In addition, a particularly outstanding and seductive surprise included, ‘Glacier (Hoarfrost)’ [1974], which could be a precursor to Karla Black’s engagement with the almost weightless qualities of materials. Also, ‘Albino Spring Glut (Neapolitan)’ and ‘Balcone (Neapolitan)’, both constructed from metal parts sourced from Naples for a Trisha Brown performance there in 1987, exuded an aura of recently appropriated freshness – which we agreed was an inexplicably subjective response to the found qualities of otherwise abject materials and distorted forms. Towards the end of the show, the astonishing and alchemical, ‘Mud Muse’ [1968-71], a sound activated bed of Bentonite clay, stressed the strangely performative nature of materials. With humour and physics combined, Rauschenberg seems to have posed the question: What do you make of this?

Although Robert Rauschenberg is a one-man retrospective show, (with due references to associates and collaborators, including John Cage, Cy Twombly, Merce Cunningham, Trisha Brown and the Experiments in Art and Technology foundation) Rauschenberg’s invisible peer for this show is Andy Warhol. A compelling essay in the catalogue by Richard Meyer, links the two most influential artists of their generation by identifying a shared interest in silkscreen printing and the use of the mass media image – especially on canvas. The tradition of demonstratively extolling dexterous painting skills, with expressive intent and a closed-loop of references in the case of many of the Abstract Expressionists, as being wholly sufficient is put into question and developed latterly by artists such as Dennis Loesch and Konrad Wyrebek who incorporate digital technologies. Yet this ironically polemic stance may yet invigorate painting – just as Rauschenberg, in a much broader way, energises the possibilities of this phenomenon we call ‘art’.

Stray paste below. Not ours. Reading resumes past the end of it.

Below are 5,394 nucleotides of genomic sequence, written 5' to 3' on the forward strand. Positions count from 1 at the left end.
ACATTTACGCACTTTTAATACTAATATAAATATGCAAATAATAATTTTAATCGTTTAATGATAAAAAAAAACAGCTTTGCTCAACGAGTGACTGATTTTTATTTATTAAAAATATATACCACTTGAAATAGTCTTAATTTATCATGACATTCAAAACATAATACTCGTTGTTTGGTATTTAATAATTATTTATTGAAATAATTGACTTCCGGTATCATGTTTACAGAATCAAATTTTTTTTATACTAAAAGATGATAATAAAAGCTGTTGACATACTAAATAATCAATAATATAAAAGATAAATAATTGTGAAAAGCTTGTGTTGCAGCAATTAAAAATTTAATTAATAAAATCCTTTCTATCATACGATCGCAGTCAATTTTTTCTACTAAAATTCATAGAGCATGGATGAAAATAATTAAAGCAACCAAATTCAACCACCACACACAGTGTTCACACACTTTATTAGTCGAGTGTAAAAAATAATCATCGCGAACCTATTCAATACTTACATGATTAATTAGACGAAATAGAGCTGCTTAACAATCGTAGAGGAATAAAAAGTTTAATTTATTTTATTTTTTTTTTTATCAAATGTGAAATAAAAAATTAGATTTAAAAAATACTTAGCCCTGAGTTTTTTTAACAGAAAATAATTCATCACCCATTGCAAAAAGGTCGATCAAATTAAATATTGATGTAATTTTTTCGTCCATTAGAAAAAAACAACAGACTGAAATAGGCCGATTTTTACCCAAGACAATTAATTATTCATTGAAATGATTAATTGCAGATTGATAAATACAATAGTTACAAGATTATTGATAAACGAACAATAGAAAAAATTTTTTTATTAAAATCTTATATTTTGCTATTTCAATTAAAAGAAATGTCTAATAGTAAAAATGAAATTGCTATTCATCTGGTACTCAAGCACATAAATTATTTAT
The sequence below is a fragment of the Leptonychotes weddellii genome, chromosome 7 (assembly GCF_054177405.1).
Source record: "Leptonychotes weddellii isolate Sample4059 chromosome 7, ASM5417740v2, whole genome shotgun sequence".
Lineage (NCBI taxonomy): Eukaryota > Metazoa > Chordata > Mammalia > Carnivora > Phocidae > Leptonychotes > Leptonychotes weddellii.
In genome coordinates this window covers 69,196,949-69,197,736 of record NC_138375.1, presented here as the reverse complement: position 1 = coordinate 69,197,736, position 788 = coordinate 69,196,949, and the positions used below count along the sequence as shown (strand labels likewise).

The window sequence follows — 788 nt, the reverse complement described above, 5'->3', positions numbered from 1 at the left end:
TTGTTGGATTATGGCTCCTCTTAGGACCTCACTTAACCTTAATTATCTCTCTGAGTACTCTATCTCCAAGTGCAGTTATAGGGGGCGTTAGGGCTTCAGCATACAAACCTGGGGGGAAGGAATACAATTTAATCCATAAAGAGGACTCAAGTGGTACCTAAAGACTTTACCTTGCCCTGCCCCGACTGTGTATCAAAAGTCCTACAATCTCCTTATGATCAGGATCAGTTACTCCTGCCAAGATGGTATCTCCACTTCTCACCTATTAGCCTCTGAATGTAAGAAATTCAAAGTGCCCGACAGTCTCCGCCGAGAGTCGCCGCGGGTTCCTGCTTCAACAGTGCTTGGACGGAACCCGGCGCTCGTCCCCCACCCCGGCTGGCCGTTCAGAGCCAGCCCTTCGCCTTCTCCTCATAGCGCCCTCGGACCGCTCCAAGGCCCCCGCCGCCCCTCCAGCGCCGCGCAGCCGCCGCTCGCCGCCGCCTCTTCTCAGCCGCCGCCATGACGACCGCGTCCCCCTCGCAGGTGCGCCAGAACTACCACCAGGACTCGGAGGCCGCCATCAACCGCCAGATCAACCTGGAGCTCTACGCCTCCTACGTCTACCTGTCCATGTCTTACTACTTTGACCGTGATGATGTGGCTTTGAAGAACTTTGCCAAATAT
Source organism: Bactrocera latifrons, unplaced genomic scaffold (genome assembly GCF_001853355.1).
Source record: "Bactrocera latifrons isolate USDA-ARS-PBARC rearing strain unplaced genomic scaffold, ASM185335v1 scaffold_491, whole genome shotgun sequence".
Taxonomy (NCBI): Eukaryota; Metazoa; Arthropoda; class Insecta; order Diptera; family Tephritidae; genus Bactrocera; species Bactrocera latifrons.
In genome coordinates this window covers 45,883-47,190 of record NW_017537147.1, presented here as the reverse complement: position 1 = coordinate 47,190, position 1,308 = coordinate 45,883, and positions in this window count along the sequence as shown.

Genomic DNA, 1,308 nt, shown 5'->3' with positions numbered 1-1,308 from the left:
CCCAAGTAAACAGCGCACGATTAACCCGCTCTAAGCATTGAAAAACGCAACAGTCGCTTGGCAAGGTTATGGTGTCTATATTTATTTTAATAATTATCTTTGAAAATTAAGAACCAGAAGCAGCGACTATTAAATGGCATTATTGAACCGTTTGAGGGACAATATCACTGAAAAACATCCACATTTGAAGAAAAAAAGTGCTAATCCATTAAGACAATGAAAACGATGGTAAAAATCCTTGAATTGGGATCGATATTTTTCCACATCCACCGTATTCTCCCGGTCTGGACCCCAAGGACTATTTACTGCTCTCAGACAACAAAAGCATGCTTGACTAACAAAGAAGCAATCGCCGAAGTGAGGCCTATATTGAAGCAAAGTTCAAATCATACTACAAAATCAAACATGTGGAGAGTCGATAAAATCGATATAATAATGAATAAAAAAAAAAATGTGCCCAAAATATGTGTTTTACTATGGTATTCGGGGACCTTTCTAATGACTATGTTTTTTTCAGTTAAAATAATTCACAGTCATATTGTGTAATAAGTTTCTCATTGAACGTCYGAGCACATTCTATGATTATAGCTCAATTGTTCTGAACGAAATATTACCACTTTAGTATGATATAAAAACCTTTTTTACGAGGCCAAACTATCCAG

Warhol has become the popular household name of course, but we wondered if Rauschenberg’s influence on successive generations has been more prevalent and will last longer? An essentially visual and object-orientated manifestation of post-Dada art was gloriously manifested in Rauschenberg’s multi-dimensional and interdisciplinary art practice throughout his long career. Today we see that this ongoing questioning and rejection of purist painting or sculptural art forms remains essential for many contemporary practitioners. Which raises the question: Superseding Marcel Duchamp – is Robert Rauschenberg the most influential visual artist of the late twentieth century? Time will tell.

Note:
Galerie Thaddaeus Ropac are currently presenting ‘Salvage’, the first solo exhibition of American artist Robert Rauschenberg at their Paris Marais gallery, until 14 January, 2017. (In Spring 2017, a new gallery will open in London, Mayfair, at Ely House.)

December 13, 2016